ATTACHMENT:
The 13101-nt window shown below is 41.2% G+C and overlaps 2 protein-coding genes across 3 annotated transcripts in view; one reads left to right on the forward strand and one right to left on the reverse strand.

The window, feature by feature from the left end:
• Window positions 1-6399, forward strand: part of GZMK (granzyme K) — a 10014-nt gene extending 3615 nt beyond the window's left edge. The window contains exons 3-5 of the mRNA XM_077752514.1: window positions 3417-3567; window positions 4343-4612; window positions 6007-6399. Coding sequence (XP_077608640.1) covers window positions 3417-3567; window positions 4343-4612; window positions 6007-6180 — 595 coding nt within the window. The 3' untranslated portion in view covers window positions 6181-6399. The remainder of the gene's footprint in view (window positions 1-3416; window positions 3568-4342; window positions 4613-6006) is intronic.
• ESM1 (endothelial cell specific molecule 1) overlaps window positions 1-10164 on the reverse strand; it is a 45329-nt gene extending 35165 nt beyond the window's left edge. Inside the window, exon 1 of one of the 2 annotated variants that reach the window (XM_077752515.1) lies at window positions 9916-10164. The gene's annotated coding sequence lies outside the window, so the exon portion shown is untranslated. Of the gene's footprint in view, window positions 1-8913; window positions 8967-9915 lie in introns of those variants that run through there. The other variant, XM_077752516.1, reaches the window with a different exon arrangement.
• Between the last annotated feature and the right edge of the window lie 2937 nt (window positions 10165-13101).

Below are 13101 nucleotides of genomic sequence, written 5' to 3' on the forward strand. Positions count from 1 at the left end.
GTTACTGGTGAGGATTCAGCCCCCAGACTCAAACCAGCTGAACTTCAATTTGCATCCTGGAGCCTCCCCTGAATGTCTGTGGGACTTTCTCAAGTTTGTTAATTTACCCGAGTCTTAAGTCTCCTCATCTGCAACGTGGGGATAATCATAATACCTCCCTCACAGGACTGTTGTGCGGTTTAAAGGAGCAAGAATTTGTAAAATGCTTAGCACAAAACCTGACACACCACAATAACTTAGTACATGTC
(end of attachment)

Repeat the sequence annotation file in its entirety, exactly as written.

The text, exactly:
The 13101-nt window shown below is 41.2% G+C and overlaps 2 protein-coding genes across 3 annotated transcripts in view; one reads left to right on the forward strand and one right to left on the reverse strand.

The window, feature by feature from the left end:
• Window positions 1-6399, forward strand: part of GZMK (granzyme K) — a 10014-nt gene extending 3615 nt beyond the window's left edge. The window contains exons 3-5 of the mRNA XM_077752514.1: window positions 3417-3567; window positions 4343-4612; window positions 6007-6399. Coding sequence (XP_077608640.1) covers window positions 3417-3567; window positions 4343-4612; window positions 6007-6180 — 595 coding nt within the window. The 3' untranslated portion in view covers window positions 6181-6399. The remainder of the gene's footprint in view (window positions 1-3416; window positions 3568-4342; window positions 4613-6006) is intronic.
• ESM1 (endothelial cell specific molecule 1) overlaps window positions 1-10164 on the reverse strand; it is a 45329-nt gene extending 35165 nt beyond the window's left edge. Inside the window, exon 1 of one of the 2 annotated variants that reach the window (XM_077752515.1) lies at window positions 9916-10164. The gene's annotated coding sequence lies outside the window, so the exon portion shown is untranslated. Of the gene's footprint in view, window positions 1-8913; window positions 8967-9915 lie in introns of those variants that run through there. The other variant, XM_077752516.1, reaches the window with a different exon arrangement.
• Between the last annotated feature and the right edge of the window lie 2937 nt (window positions 10165-13101).

Below are 13101 nucleotides of genomic sequence, written 5' to 3' on the forward strand. Positions count from 1 at the left end.
GTTACTGGTGAGGATTCAGCCCCCAGACTCAAACCAGCTGAACTTCAATTTGCATCCTGGAGCCTCCCCTGAATGTCTGTGGGACTTTCTCAAGTTTGTTAATTTACCCGAGTCTTAAGTCTCCTCATCTGCAACGTGGGGATAATCATAATACCTCCCTCACAGGACTGTTGTGCGGTTTAAAGGAGCAAGAATTTGTAAAATGCTTAGCACAAAACCTGACACACCACAATAACTTAGTACATGTC